Home Hijab The first veiled woman ever to give a speech at the British Parliament

The first veiled woman ever to give a speech at the British Parliament

Translated by: Manal Samhat


Sumayya Karim, a British citizen from a Pakistani origin and the very first veiled Muslim ever to give a speech at the House of Commons last week.

The speech was given at the historic hall of the House of Commons, right from the dispatch box from which the prime minister addresses the MPs as part of the annual session of the British Youth Parliament, attracting everyone’s attention by her speech and veil alike.

Miss Karim clarified that she feels special having been able to deliver the speech, confirming that representing the youth and Muslims women at the British Parliament had been amazing and an unforgettable experience. She also expressed that she would like to major in medicine in the future and engage in politics.

The 16-year-old teen girl who lives in Wokingham, west of London, expressed her hope to see more veiled woman in the parliament in the future, pointing that Britain is home to a big number of veiled women, according to the Anadolu News Agency.

It is worth mentioning that Sumayya Karim was elected in December last year as member of the Youth Parliament that is comprised of 600 members. The democratically elected Youth Parliament members, aged 11 to 18, are elected to present the views of young people in their areas to the government, just as the MPs, as they hold many sessions at the House of Lords and the House of Commons. Miss Karim was appointed as the speaker on behalf of the Youth Parliament by its members.


A woman plays a significant role in life at all levels and in all domains, as she is not less experienced, giving and capable than man. Actually, names of several women stood out in the world of politics, arts, literature and thought in general, and they made extraordinary contributions throughout the course of humanity. The young men and women have potentials that ought to be exploited in favor of man’s and life’s issues and causes and to present a bright and manifest image about Islam and its civilizational message.

In a related context concerning the woman’s missionary work, His Eminence, the late Religious Authority, Sayyed Muhammad Hussein Fadlullah (ra), says: “The Holy Quran includes many calls for man to shoulder his responsibility in life, at the level of the Message and the society as well, and in the face of the challenges that might hinder the missionaries’ role to deliver the Message and that get in the way of people’s freedom and their general critical issues, and we all know that the Quran addresses both men and women alike in the calls it releases.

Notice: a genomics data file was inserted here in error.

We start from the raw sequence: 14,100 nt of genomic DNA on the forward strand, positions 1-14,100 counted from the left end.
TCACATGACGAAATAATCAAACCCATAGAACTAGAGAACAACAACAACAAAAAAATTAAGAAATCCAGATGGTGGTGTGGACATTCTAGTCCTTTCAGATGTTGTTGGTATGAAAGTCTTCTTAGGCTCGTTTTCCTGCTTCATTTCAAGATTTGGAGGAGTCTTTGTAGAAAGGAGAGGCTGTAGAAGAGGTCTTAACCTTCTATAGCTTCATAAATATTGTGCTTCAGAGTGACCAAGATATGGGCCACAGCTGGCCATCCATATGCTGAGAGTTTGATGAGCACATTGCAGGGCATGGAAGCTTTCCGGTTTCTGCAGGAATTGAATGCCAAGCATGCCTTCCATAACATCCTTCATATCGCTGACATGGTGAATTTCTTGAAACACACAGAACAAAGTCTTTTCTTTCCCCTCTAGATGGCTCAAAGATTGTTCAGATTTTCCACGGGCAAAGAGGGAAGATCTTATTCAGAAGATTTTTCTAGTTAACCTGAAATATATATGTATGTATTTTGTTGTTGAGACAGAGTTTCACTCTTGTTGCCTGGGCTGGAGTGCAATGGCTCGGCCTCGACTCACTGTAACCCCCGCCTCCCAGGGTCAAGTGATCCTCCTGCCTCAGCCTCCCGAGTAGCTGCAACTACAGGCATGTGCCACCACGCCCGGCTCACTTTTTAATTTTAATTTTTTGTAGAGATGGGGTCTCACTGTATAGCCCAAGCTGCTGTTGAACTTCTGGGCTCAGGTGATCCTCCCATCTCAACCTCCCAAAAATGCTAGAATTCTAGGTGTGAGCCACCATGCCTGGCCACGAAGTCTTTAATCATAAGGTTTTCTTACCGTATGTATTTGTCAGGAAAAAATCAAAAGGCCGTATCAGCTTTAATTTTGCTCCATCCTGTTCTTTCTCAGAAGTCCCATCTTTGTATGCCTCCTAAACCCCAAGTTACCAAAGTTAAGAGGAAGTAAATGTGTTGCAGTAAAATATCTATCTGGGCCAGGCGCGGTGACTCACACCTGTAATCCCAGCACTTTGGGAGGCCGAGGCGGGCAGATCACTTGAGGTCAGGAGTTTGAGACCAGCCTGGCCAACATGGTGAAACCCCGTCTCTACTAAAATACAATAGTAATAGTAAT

When we read the call out: “O you who believe” we understand that the call is voiced to all the people and all the believers, without any difference between men and women in this respect. The woman occupies a wide arena in which she can shoulder her responsibilities fully within the framework of her culture and social potentials she enjoys, which enables her to achieve great results, just as man does in the general arena… The humanity of man, be he male or female, encompasses all the aspects of life, knowing that Islam did not cancel out the woman’s humanity nor did it exempt her from the responsibilities she ought to shoulder.

Addressing the matter from the private Shariah point of view, we come to the conclusion that if the woman is able to guide a group of people, whether men or women, then she should do so as part of her natural and realistic potentials. Moreover, if she was able to expand these potentials without exerting any pressures on the circumstances she is experiencing, then she should do so, for perhaps the interest of performing such cultural role lies in considering it as part of her private responsibilities, for we notice that the public interest comes in first before the private interest in such cases. Therefore, we notice that the woman can face all the practical positions having to do with the message and life, and with the society in general, by what she is able to offer, whether at the level of the obligatory issues she should do or the nonobligatory issues she is recommended to do.  

Therefore, we ought to look into the matter through the general view we deduce from man’s role in life, in terms of what Allah wanted him to do in the process of building life on the basis of the general caliphate that takes from every person his potentials. In this sense, man ought to exploit his energy and potentials in the right fields.

[Extracted from the book “Islamic Contemplations regarding the woman, p: 39]